Key Topic – Russia Pork Access
closed to U.S. pork in early February 2013 due to its policy on beta agonists. In early March 2014, based on a new USDA program for pork exports from animals not fed beta agonists, Russia restored eligibility for two U.S. pork slaughter plants – and in July 2014, exports to Russia rebounded to nearly $50 million. However, on Aug. 7, 2014, pork trade with Russia was suspended due to an embargo on imports of most pork items announced by the Russian government in retaliation for economic sanctions stemming from the conflict in Ukraine. Pork fat and some pork offal items were not included in the embargo, so those items can still be shipped from eligible plants. But since the embargo took effect, shipments have declined dramatically, and Russia recently extended the ban through June 2016 and expanded it to include imports from Ukraine.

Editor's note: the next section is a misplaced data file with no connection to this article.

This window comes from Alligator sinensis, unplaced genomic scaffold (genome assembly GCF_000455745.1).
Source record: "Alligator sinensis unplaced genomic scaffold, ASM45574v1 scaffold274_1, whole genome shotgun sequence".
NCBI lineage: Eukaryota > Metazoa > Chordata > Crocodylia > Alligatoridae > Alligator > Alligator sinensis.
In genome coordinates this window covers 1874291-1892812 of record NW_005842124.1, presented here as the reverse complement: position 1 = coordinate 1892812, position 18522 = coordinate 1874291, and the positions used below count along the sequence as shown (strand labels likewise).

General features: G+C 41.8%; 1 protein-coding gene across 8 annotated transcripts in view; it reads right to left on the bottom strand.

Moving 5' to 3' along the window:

The major exporting countries included in the embargo were the U.S., Canada, and the EU. But Russia had already suspended pork imports from the EU (historically its largest supplier) in January 2014 due to African swine fever (ASF) in EU member countries Lithuania, Latvia and Poland. Canada was most impacted, as Russia had become its third-largest export market behind the U.S. and Japan.
With few other suppliers eligible to serve the Russian market, Brazil now provides nearly 90 percent of Russia’s imported pork. The remainder is provided by Belarus and Chile.